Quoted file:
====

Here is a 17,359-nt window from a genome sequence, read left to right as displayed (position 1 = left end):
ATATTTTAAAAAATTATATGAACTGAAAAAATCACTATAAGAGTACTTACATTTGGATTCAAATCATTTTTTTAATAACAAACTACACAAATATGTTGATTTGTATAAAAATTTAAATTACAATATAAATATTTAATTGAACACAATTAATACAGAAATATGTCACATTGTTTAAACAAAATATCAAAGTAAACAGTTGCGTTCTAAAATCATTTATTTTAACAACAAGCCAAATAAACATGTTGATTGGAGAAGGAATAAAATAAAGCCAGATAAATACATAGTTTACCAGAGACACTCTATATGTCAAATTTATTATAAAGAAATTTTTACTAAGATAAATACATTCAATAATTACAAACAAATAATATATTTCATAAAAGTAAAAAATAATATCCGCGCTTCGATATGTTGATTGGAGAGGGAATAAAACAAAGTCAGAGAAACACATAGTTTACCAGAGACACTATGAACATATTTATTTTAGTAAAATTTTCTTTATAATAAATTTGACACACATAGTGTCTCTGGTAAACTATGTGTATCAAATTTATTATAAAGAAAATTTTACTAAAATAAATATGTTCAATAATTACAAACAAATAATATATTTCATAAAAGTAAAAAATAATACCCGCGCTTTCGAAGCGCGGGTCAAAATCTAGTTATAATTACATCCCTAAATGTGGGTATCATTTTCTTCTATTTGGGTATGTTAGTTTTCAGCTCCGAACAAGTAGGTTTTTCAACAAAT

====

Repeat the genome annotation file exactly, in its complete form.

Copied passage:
Here is a 17,359-nt window from a genome sequence, read left to right as displayed (position 1 = left end):
ATATTTTAAAAAATTATATGAACTGAAAAAATCACTATAAGAGTACTTACATTTGGATTCAAATCATTTTTTTAATAACAAACTACACAAATATGTTGATTTGTATAAAAATTTAAATTACAATATAAATATTTAATTGAACACAATTAATACAGAAATATGTCACATTGTTTAAACAAAATATCAAAGTAAACAGTTGCGTTCTAAAATCATTTATTTTAACAACAAGCCAAATAAACATGTTGATTGGAGAAGGAATAAAATAAAGCCAGATAAATACATAGTTTACCAGAGACACTCTATATGTCAAATTTATTATAAAGAAATTTTTACTAAGATAAATACATTCAATAATTACAAACAAATAATATATTTCATAAAAGTAAAAAATAATATCCGCGCTTCGATATGTTGATTGGAGAGGGAATAAAACAAAGTCAGAGAAACACATAGTTTACCAGAGACACTATGAACATATTTATTTTAGTAAAATTTTCTTTATAATAAATTTGACACACATAGTGTCTCTGGTAAACTATGTGTATCAAATTTATTATAAAGAAAATTTTACTAAAATAAATATGTTCAATAATTACAAACAAATAATATATTTCATAAAAGTAAAAAATAATACCCGCGCTTTCGAAGCGCGGGTCAAAATCTAGTTATAATTACATCCCTAAATGTGGGTATCATTTTCTTCTATTTGGGTATGTTAGTTTTCAGCTCCGAACAAGTAGGTTTTTCAACAAAT